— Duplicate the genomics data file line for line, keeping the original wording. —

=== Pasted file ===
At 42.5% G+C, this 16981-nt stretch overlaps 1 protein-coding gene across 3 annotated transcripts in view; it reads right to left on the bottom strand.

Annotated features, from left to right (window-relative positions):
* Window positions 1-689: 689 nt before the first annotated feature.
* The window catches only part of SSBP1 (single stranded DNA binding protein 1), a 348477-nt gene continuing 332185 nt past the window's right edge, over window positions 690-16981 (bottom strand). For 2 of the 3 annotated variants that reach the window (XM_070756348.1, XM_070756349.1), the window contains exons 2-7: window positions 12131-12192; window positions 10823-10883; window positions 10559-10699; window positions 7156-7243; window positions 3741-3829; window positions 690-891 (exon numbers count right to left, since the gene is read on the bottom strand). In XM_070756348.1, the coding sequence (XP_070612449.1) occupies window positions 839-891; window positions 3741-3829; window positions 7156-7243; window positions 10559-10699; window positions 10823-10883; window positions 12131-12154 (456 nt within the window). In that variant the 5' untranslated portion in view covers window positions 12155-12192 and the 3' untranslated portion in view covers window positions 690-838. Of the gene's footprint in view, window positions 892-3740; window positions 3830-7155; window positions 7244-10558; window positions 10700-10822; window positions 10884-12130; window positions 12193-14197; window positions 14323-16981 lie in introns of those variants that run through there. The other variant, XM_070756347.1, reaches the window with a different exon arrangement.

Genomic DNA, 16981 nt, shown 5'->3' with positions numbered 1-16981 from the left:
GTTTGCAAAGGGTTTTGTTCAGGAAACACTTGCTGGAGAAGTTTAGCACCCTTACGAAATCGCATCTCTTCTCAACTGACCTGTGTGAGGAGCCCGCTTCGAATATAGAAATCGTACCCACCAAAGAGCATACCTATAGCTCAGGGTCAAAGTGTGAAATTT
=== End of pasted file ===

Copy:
At 42.5% G+C, this 16981-nt stretch overlaps 1 protein-coding gene across 3 annotated transcripts in view; it reads right to left on the bottom strand.

Annotated features, from left to right (window-relative positions):
* Window positions 1-689: 689 nt before the first annotated feature.
* The window catches only part of SSBP1 (single stranded DNA binding protein 1), a 348477-nt gene continuing 332185 nt past the window's right edge, over window positions 690-16981 (bottom strand). For 2 of the 3 annotated variants that reach the window (XM_070756348.1, XM_070756349.1), the window contains exons 2-7: window positions 12131-12192; window positions 10823-10883; window positions 10559-10699; window positions 7156-7243; window positions 3741-3829; window positions 690-891 (exon numbers count right to left, since the gene is read on the bottom strand). In XM_070756348.1, the coding sequence (XP_070612449.1) occupies window positions 839-891; window positions 3741-3829; window positions 7156-7243; window positions 10559-10699; window positions 10823-10883; window positions 12131-12154 (456 nt within the window). In that variant the 5' untranslated portion in view covers window positions 12155-12192 and the 3' untranslated portion in view covers window positions 690-838. Of the gene's footprint in view, window positions 892-3740; window positions 3830-7155; window positions 7244-10558; window positions 10700-10822; window positions 10884-12130; window positions 12193-14197; window positions 14323-16981 lie in introns of those variants that run through there. The other variant, XM_070756347.1, reaches the window with a different exon arrangement.

Genomic DNA, 16981 nt, shown 5'->3' with positions numbered 1-16981 from the left:
GTTTGCAAAGGGTTTTGTTCAGGAAACACTTGCTGGAGAAGTTTAGCACCCTTACGAAATCGCATCTCTTCTCAACTGACCTGTGTGAGGAGCCCGCTTCGAATATAGAAATCGTACCCACCAAAGAGCATACCTATAGCTCAGGGTCAAAGTGTGAAATTT